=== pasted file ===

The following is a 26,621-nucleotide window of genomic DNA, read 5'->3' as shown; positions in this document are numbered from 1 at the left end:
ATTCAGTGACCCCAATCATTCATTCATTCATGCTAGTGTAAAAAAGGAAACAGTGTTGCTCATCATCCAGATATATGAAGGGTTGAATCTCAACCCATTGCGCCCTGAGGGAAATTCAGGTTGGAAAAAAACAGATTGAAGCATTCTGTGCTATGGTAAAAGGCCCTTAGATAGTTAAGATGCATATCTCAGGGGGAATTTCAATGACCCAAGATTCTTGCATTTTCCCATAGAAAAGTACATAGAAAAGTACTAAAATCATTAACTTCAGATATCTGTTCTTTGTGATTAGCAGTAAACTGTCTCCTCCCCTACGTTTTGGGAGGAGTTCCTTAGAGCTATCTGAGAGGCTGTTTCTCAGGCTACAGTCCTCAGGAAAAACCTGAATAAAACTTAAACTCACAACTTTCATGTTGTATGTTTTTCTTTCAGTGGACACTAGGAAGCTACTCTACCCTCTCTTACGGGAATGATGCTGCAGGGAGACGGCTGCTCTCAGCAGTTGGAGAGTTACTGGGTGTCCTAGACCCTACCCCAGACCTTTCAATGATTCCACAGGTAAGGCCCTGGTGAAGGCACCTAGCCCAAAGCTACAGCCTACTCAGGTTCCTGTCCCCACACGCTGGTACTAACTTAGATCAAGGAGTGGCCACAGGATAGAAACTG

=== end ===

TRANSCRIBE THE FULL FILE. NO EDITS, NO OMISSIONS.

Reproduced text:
The following is a 26,621-nucleotide window of genomic DNA, read 5'->3' as shown; positions in this document are numbered from 1 at the left end:
ATTCAGTGACCCCAATCATTCATTCATTCATGCTAGTGTAAAAAAGGAAACAGTGTTGCTCATCATCCAGATATATGAAGGGTTGAATCTCAACCCATTGCGCCCTGAGGGAAATTCAGGTTGGAAAAAAACAGATTGAAGCATTCTGTGCTATGGTAAAAGGCCCTTAGATAGTTAAGATGCATATCTCAGGGGGAATTTCAATGACCCAAGATTCTTGCATTTTCCCATAGAAAAGTACATAGAAAAGTACTAAAATCATTAACTTCAGATATCTGTTCTTTGTGATTAGCAGTAAACTGTCTCCTCCCCTACGTTTTGGGAGGAGTTCCTTAGAGCTATCTGAGAGGCTGTTTCTCAGGCTACAGTCCTCAGGAAAAACCTGAATAAAACTTAAACTCACAACTTTCATGTTGTATGTTTTTCTTTCAGTGGACACTAGGAAGCTACTCTACCCTCTCTTACGGGAATGATGCTGCAGGGAGACGGCTGCTCTCAGCAGTTGGAGAGTTACTGGGTGTCCTAGACCCTACCCCAGACCTTTCAATGATTCCACAGGTAAGGCCCTGGTGAAGGCACCTAGCCCAAAGCTACAGCCTACTCAGGTTCCTGTCCCCACACGCTGGTACTAACTTAGATCAAGGAGTGGCCACAGGATAGAAACTG